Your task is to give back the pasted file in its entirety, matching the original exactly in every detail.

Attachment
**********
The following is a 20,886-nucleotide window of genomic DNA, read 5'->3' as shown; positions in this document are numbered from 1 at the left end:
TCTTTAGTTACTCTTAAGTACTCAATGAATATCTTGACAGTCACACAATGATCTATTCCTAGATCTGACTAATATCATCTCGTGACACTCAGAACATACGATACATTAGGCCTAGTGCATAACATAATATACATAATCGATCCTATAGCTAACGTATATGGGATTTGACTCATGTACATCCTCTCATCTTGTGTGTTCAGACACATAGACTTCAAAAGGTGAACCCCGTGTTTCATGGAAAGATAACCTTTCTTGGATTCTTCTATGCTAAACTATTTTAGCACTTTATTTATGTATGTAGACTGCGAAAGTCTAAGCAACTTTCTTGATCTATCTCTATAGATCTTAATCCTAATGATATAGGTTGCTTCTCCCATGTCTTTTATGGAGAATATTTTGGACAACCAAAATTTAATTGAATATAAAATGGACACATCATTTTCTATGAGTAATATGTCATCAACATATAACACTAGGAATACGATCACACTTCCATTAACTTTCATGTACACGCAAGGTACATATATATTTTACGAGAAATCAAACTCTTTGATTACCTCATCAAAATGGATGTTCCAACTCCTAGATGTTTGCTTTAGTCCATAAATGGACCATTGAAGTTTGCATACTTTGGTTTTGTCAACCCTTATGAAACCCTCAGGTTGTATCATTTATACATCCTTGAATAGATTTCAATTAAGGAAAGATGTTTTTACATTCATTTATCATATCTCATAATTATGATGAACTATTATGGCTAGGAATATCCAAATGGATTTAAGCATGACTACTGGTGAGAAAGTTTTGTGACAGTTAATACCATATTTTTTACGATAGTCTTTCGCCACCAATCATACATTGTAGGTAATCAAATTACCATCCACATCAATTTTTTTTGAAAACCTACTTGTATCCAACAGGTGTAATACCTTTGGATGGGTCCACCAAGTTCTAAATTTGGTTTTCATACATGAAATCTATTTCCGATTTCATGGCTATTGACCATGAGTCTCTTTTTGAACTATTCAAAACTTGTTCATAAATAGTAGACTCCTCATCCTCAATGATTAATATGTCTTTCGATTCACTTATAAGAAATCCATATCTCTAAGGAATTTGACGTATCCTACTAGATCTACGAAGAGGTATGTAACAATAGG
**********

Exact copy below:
The following is a 20,886-nucleotide window of genomic DNA, read 5'->3' as shown; positions in this document are numbered from 1 at the left end:
TCTTTAGTTACTCTTAAGTACTCAATGAATATCTTGACAGTCACACAATGATCTATTCCTAGATCTGACTAATATCATCTCGTGACACTCAGAACATACGATACATTAGGCCTAGTGCATAACATAATATACATAATCGATCCTATAGCTAACGTATATGGGATTTGACTCATGTACATCCTCTCATCTTGTGTGTTCAGACACATAGACTTCAAAAGGTGAACCCCGTGTTTCATGGAAAGATAACCTTTCTTGGATTCTTCTATGCTAAACTATTTTAGCACTTTATTTATGTATGTAGACTGCGAAAGTCTAAGCAACTTTCTTGATCTATCTCTATAGATCTTAATCCTAATGATATAGGTTGCTTCTCCCATGTCTTTTATGGAGAATATTTTGGACAACCAAAATTTAATTGAATATAAAATGGACACATCATTTTCTATGAGTAATATGTCATCAACATATAACACTAGGAATACGATCACACTTCCATTAACTTTCATGTACACGCAAGGTACATATATATTTTACGAGAAATCAAACTCTTTGATTACCTCATCAAAATGGATGTTCCAACTCCTAGATGTTTGCTTTAGTCCATAAATGGACCATTGAAGTTTGCATACTTTGGTTTTGTCAACCCTTATGAAACCCTCAGGTTGTATCATTTATACATCCTTGAATAGATTTCAATTAAGGAAAGATGTTTTTACATTCATTTATCATATCTCATAATTATGATGAACTATTATGGCTAGGAATATCCAAATGGATTTAAGCATGACTACTGGTGAGAAAGTTTTGTGACAGTTAATACCATATTTTTTACGATAGTCTTTCGCCACCAATCATACATTGTAGGTAATCAAATTACCATCCACATCAATTTTTTTTGAAAACCTACTTGTATCCAACAGGTGTAATACCTTTGGATGGGTCCACCAAGTTCTAAATTTGGTTTTCATACATGAAATCTATTTCCGATTTCATGGCTATTGACCATGAGTCTCTTTTTGAACTATTCAAAACTTGTTCATAAATAGTAGACTCCTCATCCTCAATGATTAATATGTCTTTCGATTCACTTATAAGAAATCCATATCTCTAAGGAATTTGACGTATCCTACTAGATCTACGAAGAGGTATGTAACAATAGG